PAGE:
Let it Rise: What Bread Baking Reminded Me About Marketing

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/// Blogger’s Note //

I’m heading out for a spontaneous white water rafting adventure Thursday and won’t be updating the blog again until Monday.  Have a blessed Rosh HaShanah and Yom Kippur for those of you who observe those High Holy days.

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If you’re like me, when I say bread, you think the pre-sliced loaves you buy in bulk at the local supermarket.  However, after visiting some friends in Europe, I learned there is a significant difference between what we would call bread and what bread used to be about.  So I set out to make real bread.

The first loaf I made took 18 hours for the first rise and 2 more hours for the second rise.  That’s all well and good but, dang it, I have work to do! How do I make sure I’m there after 18 hours to break down the dough? So I searched for a quicker recipe, to which I found a “5-Minute Artisan Bread” recipe.  It purported to only need 2 hours rise time and another 30 minutes for the second rise.

They both worked, but the longer 18-hour rise dough was soft and spongy on the inside and crusty on the outside while the 2-hour rise dough was very, very dense like unsweetened pound cake. Not nearly as good!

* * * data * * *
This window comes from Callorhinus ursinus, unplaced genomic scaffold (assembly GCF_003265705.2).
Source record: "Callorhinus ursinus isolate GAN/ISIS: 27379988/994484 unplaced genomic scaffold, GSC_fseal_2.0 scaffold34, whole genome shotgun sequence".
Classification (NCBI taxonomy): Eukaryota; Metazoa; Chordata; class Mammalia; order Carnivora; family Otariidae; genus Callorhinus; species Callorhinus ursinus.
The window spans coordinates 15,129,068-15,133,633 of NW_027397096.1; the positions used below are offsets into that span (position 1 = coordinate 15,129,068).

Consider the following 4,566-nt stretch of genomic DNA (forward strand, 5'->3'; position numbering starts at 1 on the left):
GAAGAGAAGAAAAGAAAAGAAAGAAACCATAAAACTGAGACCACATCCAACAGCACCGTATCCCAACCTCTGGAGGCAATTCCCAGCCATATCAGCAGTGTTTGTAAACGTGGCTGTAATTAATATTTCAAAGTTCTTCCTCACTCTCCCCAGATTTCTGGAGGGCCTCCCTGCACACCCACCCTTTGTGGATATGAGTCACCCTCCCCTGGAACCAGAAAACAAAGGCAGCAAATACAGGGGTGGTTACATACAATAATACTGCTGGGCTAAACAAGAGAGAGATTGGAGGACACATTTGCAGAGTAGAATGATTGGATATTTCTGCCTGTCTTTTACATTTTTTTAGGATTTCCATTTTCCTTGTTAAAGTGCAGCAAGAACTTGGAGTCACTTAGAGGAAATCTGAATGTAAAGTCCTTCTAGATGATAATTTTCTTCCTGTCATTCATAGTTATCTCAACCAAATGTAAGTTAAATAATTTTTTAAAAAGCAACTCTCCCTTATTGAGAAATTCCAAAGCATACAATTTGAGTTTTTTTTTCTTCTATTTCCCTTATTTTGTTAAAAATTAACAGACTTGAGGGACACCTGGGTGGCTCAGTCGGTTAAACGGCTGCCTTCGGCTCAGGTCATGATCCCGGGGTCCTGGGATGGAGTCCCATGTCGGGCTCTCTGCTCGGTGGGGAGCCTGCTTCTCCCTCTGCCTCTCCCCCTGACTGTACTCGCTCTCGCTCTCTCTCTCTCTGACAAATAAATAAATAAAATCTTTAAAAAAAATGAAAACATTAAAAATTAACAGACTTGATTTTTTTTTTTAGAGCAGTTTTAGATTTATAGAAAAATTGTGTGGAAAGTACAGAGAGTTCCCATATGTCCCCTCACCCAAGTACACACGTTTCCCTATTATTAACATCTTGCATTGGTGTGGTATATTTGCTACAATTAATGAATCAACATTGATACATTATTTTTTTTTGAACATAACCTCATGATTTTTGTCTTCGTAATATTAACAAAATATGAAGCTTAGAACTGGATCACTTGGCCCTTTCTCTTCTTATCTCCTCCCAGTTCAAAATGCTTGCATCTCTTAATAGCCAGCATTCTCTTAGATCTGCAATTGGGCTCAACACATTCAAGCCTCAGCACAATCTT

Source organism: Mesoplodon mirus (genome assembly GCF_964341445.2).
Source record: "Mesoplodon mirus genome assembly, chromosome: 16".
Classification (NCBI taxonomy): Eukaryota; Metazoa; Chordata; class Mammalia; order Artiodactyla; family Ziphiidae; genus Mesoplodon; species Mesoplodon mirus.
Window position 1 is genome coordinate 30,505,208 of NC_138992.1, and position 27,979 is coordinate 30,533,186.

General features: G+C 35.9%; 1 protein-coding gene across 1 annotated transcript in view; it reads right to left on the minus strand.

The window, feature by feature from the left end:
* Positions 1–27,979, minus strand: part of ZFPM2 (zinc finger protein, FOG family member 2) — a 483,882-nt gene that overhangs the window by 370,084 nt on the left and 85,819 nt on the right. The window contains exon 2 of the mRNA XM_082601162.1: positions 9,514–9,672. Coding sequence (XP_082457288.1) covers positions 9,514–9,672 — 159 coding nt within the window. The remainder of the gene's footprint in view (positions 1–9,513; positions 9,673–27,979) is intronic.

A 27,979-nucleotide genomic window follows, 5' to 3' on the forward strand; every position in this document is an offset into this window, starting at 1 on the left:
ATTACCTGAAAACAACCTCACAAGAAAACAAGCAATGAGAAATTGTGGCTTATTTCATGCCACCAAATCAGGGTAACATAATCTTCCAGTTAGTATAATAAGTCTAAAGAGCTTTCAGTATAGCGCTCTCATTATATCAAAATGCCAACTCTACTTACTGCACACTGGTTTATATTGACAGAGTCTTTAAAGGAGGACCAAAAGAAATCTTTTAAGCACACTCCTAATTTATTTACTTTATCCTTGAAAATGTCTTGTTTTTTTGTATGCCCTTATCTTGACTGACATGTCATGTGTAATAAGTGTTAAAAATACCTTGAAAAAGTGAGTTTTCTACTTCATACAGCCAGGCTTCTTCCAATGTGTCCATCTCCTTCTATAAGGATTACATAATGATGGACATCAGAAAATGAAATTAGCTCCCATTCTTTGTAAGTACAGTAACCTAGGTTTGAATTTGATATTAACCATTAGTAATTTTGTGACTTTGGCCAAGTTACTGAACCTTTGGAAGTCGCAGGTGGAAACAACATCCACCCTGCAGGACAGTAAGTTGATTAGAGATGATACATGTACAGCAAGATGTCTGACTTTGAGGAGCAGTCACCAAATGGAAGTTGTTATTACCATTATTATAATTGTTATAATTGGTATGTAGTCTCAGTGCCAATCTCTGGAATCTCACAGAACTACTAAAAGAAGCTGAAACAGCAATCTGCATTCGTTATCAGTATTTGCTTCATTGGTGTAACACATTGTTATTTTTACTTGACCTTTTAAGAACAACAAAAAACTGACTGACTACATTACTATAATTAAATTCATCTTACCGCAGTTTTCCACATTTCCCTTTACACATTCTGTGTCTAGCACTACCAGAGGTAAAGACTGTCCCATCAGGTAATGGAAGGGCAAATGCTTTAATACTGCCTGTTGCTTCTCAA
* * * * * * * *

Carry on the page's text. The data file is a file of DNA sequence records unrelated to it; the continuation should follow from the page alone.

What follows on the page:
Marketing can learn something from my adventures into baking. There is this mythical thing called a ‘Marketing Plan’ which is usually at least a year-long campaign directive, but most small businesses ignore it completely.  Knee-jerk advertising with little forethought and consistency can sometimes work, but it can’t compare to a well thought out, prepared marketing plan.

The Recipe for a Great Marketing Plan

1-3 People with the vision of your company’s Why (See Start with Why)
1 Board or big pad of paper to write on
1 Designated ‘Keep us on Task-er’
1 Designated ‘Detail Guy’
Things that inspire or an idea folder (See Idea Folder post)
No distractions
Lots of Time

Instructions:

“Activate the Yeast”
If your company is bigger than just you, send out a memo to any and all in the company saying that in a few weeks your key marketing people will be getting together to prepare next year’s marketing plan and suggestions will be considered and winner ideas will be rewarded and recognized.  All the key players, regardless of how much other suggestions you get, should spend a few hours each by themselves brainstorming ideas for the marketing plan.  Allow the ideas and the thinking process of trying to come up and find ideas to ferment 1-2 weeks.  You might send more encouraging emails or mention repeatedly in meetings that you’re still requesting ideas.

“Kneading the Dough”
Take all your ideas, a big pad of paper, and have a meeting with a few key players.  Why not everyone?  The bigger the group the more nay-saying. We want a free-flow of ideas first.  We cull later.  Everyone got their important input at the beginning.  Seth Godin calls this ‘Thrashing Early’ rather than having a lot of people suddenly want input at the end of a project when you’ve already done a lot of work developing a plan.